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Can someone explain how to create a .php page which auto-updates with values from a database? Would using AJAX be best for something like this? I want this PHP code, but I want the page to be updated whenever 'values01' is added to or changed, without having to refresh the page.
$query = "SELECT values01 FROM users WHERE username='$username'";
$result = mysql_query($query);
while($row = mysql_fetch_array($result, MYSQL_ASSOC))
echo nl2br("{$row['values01']}");

Any help would be appreciated! :)

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up vote 2 down vote accepted

What you are describing would be a push notification from the web server. Unfortunately, I have not found a reliable way to do a traditional push, where the web server would initiate the connection with the client (from my limited research, it appears that there were proposals for the http standard to support push, however, it doesn't look like a widely adopted standard ever emerged). However, this can be done in a bit more roundabout way.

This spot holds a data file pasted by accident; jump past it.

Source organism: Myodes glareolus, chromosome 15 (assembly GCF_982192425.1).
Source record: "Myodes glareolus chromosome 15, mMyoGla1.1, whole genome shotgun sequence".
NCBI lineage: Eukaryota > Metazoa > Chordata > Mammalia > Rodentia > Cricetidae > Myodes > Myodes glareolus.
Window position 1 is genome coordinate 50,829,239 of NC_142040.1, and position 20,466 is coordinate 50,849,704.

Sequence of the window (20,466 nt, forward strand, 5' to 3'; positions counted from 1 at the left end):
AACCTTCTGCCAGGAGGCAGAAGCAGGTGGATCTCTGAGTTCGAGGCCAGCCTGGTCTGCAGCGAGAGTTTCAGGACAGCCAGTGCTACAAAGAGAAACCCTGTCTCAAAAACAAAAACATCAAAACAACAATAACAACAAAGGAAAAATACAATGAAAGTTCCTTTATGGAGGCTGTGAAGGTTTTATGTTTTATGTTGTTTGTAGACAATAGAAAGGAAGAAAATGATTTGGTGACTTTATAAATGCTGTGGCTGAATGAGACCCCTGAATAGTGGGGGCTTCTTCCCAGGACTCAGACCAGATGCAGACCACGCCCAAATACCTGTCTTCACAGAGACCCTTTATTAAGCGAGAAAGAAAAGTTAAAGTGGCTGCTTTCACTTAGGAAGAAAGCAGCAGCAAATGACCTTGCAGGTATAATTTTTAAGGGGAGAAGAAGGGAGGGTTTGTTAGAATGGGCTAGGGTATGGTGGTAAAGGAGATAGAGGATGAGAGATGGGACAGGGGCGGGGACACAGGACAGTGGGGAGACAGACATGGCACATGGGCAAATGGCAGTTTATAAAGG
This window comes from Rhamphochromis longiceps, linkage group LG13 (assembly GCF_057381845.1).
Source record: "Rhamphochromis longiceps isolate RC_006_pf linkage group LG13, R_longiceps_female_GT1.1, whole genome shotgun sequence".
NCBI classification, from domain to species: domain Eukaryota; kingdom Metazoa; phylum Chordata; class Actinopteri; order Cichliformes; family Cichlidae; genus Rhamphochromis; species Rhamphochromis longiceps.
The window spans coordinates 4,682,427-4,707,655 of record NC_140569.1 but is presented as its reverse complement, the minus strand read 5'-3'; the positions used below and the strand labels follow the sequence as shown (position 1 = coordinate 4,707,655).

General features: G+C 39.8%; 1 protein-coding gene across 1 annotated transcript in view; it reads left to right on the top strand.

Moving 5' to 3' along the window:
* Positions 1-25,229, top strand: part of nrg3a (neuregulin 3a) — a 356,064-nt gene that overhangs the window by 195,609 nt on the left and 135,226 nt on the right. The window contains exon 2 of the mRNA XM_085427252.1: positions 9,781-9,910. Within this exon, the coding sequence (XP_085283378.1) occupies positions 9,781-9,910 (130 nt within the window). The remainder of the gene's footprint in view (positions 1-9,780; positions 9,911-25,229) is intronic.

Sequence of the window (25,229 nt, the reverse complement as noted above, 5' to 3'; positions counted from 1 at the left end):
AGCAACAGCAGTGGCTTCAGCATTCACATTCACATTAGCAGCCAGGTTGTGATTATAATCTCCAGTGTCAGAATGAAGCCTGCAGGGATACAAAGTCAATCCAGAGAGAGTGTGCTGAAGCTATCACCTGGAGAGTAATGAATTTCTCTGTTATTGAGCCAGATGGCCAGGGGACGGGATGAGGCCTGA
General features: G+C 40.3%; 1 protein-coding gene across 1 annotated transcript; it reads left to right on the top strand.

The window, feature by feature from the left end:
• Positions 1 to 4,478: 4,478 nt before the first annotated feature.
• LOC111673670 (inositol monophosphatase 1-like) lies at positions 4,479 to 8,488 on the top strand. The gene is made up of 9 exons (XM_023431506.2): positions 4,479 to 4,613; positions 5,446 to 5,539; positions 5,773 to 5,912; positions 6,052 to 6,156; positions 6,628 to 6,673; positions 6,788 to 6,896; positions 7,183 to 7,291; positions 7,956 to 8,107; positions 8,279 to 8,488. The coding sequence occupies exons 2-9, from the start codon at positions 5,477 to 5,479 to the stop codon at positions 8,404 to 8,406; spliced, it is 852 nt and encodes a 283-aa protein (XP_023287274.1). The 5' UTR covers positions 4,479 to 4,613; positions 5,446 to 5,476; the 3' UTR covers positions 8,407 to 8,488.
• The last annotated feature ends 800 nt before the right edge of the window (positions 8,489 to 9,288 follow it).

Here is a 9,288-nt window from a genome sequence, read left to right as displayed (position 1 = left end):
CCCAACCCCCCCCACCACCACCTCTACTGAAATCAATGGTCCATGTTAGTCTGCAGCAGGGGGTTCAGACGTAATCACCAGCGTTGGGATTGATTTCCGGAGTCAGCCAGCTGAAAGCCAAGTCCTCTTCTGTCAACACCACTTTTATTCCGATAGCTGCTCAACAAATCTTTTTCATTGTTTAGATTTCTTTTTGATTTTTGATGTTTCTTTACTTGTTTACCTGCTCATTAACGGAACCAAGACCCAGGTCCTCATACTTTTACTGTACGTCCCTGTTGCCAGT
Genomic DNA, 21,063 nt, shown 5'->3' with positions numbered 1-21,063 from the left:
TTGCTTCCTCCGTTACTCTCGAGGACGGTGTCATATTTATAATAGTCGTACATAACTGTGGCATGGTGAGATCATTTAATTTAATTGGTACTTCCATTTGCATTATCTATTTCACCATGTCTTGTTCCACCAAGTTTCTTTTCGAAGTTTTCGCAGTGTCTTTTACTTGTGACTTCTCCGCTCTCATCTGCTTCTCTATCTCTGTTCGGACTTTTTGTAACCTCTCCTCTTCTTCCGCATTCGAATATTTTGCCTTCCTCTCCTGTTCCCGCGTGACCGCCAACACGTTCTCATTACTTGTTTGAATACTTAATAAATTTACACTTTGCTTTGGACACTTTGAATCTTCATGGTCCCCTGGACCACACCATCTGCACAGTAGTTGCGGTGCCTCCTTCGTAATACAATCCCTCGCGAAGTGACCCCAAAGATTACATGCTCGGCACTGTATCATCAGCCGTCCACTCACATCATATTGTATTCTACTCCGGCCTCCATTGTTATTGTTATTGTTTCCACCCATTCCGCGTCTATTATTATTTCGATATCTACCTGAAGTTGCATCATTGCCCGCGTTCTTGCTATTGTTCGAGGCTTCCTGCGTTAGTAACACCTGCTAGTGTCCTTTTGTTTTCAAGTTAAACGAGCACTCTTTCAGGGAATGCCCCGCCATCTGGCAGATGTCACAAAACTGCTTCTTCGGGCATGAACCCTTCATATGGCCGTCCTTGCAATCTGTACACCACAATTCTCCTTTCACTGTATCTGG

There is a way around the push limitation that is typically used:

  1. Browser connects to the page, loads up the current "state" of the database. A session variable (lets call it $_SESSION['currentState']) is saved with the starting state of the database. A javascript timer on the client's browser starts ticking down (lets just say that timer is 10 seconds long).
  2. Once the timer expires, an AJAX call is made to a script on the server. Lets call that script "updateValues.php". updateValues.php checks the new state of the database. If the database differs from $_SESSION['currentState'], we return whatever changes have been made, in some nice form (json, xml, etc..), and update $_SESSION['currentState'] with the new state. If there was no change, we reply with something to that extent.
  3. Upon receiving the data, the browser executes some javascript that then updates the rendering in the browser if changes have been made to the db, and then restarts the timer.
  4. goto 2.

The only thing you are missing here from a typical push notification, is the 10-second (or whatever you choose for your timer) lag.

share|improve this answer
what you said minus even worrying about push. – Talvi Watia Jul 27 '10 at 13:35
@Talvi Watia: I wouldn't exactly say I was "worrying" about push.. just pointing out that the OP was describing a push-like system (with his required specs). – MarkD Jul 28 '10 at 14:17

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